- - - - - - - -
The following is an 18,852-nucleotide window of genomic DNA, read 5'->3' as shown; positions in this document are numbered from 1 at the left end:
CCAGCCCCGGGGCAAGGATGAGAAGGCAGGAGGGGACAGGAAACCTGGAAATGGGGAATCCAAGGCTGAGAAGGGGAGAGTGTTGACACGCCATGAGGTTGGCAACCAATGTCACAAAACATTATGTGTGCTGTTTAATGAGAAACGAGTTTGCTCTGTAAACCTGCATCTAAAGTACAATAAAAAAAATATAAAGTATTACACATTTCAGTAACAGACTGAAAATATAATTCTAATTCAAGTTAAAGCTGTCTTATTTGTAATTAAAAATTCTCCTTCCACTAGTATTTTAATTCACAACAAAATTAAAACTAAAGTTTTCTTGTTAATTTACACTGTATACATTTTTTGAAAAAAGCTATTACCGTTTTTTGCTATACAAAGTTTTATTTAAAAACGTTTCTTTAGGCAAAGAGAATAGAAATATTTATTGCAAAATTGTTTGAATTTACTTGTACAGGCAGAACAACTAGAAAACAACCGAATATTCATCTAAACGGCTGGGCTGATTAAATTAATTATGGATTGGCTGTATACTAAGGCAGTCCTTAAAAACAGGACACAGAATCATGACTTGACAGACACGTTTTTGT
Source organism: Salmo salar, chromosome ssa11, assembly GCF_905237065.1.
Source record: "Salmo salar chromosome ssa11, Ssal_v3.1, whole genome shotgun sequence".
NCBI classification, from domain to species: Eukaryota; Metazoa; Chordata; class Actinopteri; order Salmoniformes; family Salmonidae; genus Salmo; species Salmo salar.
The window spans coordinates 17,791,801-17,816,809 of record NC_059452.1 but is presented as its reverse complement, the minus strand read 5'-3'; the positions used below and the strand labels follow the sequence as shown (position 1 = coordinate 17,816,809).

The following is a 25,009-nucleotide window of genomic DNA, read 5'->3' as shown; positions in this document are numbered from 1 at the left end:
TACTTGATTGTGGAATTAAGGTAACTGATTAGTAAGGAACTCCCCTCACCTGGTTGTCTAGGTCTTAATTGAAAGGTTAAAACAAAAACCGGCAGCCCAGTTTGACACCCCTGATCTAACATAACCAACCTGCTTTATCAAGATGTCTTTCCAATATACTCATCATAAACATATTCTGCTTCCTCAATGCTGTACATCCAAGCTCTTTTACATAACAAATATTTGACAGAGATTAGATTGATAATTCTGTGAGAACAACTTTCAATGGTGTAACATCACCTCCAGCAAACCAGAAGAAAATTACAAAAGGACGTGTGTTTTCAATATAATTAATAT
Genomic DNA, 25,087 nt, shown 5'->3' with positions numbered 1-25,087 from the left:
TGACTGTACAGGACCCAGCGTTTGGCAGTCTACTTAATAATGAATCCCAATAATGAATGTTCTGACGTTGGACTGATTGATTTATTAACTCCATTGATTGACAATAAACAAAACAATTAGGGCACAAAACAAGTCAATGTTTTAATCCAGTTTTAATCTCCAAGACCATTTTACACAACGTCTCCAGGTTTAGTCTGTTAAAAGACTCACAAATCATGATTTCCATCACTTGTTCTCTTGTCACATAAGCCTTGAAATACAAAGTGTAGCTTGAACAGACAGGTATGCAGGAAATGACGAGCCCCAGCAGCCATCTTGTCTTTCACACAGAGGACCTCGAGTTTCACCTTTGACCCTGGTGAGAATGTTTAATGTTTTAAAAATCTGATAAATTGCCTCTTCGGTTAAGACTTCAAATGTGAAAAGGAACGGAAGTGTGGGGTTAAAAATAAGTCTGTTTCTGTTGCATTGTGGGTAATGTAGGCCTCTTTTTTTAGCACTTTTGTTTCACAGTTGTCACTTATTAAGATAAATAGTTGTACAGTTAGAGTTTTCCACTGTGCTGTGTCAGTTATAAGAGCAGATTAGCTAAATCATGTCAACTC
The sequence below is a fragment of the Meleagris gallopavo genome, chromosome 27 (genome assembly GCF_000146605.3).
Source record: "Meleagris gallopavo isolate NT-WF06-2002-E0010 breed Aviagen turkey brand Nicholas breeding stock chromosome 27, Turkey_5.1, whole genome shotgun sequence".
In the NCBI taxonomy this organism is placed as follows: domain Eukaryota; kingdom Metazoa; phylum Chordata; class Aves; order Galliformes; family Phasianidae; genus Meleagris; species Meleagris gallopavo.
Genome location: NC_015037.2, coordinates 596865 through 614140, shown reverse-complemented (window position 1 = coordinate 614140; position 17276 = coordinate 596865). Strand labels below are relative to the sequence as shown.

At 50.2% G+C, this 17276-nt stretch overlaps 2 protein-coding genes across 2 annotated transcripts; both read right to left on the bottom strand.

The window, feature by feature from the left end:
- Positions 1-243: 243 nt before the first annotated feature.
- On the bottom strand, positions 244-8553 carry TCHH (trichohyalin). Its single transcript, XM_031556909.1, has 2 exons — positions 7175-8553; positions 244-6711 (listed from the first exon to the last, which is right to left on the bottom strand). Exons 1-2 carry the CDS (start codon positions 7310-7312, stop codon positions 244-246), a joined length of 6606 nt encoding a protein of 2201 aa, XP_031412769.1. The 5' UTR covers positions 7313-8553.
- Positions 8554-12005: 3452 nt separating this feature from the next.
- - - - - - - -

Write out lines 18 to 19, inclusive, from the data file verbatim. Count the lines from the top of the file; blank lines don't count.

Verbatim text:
- On the bottom strand, positions 244-8553 carry TCHH (trichohyalin). Its single transcript, XM_031556909.1, has 2 exons — positions 7175-8553; positions 244-6711 (listed from the first exon to the last, which is right to left on the bottom strand). Exons 1-2 carry the CDS (start codon positions 7310-7312, stop codon positions 244-246), a joined length of 6606 nt encoding a protein of 2201 aa, XP_031412769.1. The 5' UTR covers positions 7313-8553.
- Positions 8554-12005: 3452 nt separating this feature from the next.